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 / Winter 2009 / Issue 57(originally published by Booz & Company)


What’s So Special about Special Ops?

In 1970, Army Special Forces launched a daring commando raid on the Son Tay prisoner of war camp near Hanoi. To prepare for the mission, they conducted 170 full dress rehearsals at a mock-up of the prison camp in Florida. The operation went flawlessly, and although the U.S. prisoners had been moved before the raid, news of the attempt spread throughout POW camps in North Vietnam; many captured servicemen later said that it gave them the will to survive.

Is doing 170 rehearsals of a major sales presentation to a client a reasonable expectation for a corporation? No, but how about just one rehearsal? That would be above the norm for most managers. Walmart  Stores Inc. showed how powerful this type of preparedness can be when Hurricane Katrina hit the Gulf Coast of the United States in 2005. The U.S. Federal Emergency Management Agency was woefully unprepared for the disaster. Walmart filled the gap in supplying aid to many Louisiana communities because of the exceptional preparedness of its emergency management department and emergency operations center, which had repeatedly rehearsed for similar contingencies and put in place a series of procedures and protocols for responding to a natural disaster.

3. Realism. Special forces training is characterized by extreme realism. Medics will treat “injured” soldiers who have pumps squirting “arterial blood” and sport Hollywood-quality makeup. For a simulated mission, men may be kept awake for two or three nights in a row and subjected to lifelike explosions and bullet fire. The final exercise to earn the Army’s Green Beret lasts a full two weeks and involves more than 1,000 personnel.

Some corporations use computer-based business simulations or lengthy case-study scenarios to teach executives — putting them in charge of a fictitious company for three days, for example — but it is not a widespread practice.

4. Constant feedback. A key feature of SOF training is constant and relentless feedback about performance. Nearly every exercise — from tying knots while holding your breath underwater to building a camouflaged shelter — is graded by experienced instructors, and most exercises have an “after action” review that bluntly analyzes what went well and what could have been improved. At regular intervals, instructors rank the men in their training units according to performance, and often ask each team member to rank everyone in his unit. They might very well confront a trainee and ask, “Why do you think your team members ranked you dead last?”

5. Physical and mental stress. Hell Week, or some variation of it, is a feature of most SOF training programs. Navy SEAL trainees, for example, are forced to function over a span of 100 hours while being allowed a total of five hours of sleep. These experiences have a purpose: They simulate actual combat conditions, they expand the trainees’ comfort zone, and they provide a benchmark experience that makes subsequent hardships more manageable. They also create a powerful (albeit painful) shared experience that is an indelible part of the culture of special operations.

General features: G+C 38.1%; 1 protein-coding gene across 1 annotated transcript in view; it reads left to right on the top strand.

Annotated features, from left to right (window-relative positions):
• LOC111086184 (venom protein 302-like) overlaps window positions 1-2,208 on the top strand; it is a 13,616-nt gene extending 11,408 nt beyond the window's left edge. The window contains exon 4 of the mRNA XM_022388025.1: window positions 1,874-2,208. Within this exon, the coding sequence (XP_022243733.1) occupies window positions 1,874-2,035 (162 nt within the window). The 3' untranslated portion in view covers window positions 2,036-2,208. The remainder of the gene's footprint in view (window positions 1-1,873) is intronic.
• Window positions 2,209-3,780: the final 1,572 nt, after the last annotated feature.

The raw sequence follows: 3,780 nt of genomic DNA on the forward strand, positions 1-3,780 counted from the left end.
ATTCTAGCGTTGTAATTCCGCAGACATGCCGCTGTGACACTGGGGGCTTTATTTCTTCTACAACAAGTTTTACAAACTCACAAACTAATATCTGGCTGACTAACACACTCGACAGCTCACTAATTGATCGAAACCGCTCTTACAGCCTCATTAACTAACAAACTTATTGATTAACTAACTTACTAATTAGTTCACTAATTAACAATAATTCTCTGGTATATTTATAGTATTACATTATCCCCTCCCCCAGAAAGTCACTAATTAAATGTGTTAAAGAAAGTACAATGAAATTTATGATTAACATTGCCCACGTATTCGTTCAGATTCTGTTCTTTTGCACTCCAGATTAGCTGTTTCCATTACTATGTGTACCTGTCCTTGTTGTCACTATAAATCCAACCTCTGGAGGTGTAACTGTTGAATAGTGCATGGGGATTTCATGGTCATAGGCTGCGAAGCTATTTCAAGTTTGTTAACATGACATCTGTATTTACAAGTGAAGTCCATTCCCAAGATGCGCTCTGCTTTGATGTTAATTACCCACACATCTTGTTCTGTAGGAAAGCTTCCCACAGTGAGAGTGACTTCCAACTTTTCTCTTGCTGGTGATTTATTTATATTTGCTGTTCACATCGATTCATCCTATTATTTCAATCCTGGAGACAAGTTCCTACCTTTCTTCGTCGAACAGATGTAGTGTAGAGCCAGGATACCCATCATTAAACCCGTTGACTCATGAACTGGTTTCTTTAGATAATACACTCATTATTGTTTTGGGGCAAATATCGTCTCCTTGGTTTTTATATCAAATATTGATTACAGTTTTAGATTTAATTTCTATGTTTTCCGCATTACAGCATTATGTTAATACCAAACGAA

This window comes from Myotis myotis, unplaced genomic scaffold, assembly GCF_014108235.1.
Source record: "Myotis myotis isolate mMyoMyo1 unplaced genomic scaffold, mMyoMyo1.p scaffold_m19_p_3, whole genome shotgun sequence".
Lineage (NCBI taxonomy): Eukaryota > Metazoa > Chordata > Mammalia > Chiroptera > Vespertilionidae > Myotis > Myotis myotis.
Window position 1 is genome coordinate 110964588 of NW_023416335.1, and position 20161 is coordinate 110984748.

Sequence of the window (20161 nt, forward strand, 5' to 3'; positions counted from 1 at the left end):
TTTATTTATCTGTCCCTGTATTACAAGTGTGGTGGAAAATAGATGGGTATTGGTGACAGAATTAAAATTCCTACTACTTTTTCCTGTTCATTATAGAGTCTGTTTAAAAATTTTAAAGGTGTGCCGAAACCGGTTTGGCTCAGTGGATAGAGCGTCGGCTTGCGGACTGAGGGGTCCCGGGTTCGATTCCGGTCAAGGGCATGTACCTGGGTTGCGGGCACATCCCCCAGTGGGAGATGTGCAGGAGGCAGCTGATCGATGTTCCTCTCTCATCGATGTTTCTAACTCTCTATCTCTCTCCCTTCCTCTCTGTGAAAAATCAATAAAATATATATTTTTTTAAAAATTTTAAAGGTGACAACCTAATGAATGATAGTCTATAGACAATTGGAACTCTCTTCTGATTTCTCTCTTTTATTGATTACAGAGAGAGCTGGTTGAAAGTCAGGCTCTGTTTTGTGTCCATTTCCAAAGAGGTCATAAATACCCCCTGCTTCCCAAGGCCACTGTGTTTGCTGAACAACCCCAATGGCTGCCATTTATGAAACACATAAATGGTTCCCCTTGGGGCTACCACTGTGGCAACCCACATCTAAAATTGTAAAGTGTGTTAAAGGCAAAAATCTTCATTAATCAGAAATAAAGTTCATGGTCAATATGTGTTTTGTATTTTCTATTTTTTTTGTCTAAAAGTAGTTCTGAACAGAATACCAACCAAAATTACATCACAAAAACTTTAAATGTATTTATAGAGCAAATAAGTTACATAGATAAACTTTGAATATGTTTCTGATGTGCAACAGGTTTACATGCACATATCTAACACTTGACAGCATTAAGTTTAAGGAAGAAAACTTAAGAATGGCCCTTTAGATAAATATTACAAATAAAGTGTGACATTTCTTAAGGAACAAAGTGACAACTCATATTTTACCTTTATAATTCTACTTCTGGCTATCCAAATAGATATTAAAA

Some companies create such shared experiences early on in their employees’ tenure, and it is a very effective technique. General Electric Company’s leadership development center at Crotonville, for example, is a legendary hotbed of intense learning experiences that form part of the shared culture of many GE employees. And Japanese companies have traditionally put new recruits through multi-month training and indoctrination programs. These experiences don’t approach the brutality of Hell Week, but they often require late nights or weekends spent with colleagues working to solve common problems.

Hanging Together

Business organizations talk endlessly about the importance of teamwork, but in special operations, teamwork is truly rooted in the culture. Training instructors take a black-and-white approach: If the team does well, everyone is rewarded; if a single individual commits an infraction, the entire team is punished. During SOF qualification programs, many activities are designed to promote teamwork; these might include carrying large logs together or doing “buddy breathing” underwater, in which four men must share a single snorkel to get their oxygen. The log-carrying exercise, in which a team of 10 or 12 trainees must carry around a 1,000-pound log for several hours each day — including to and from meals — looks like pure punishment but is actually a powerful team-building activity. One recently graduated SOF operator described it this way: “If you are not all perfectly in step as you walk, the log starts to sway from side to side and go out of control. You master the log together, as a team, or you just fall apart.”

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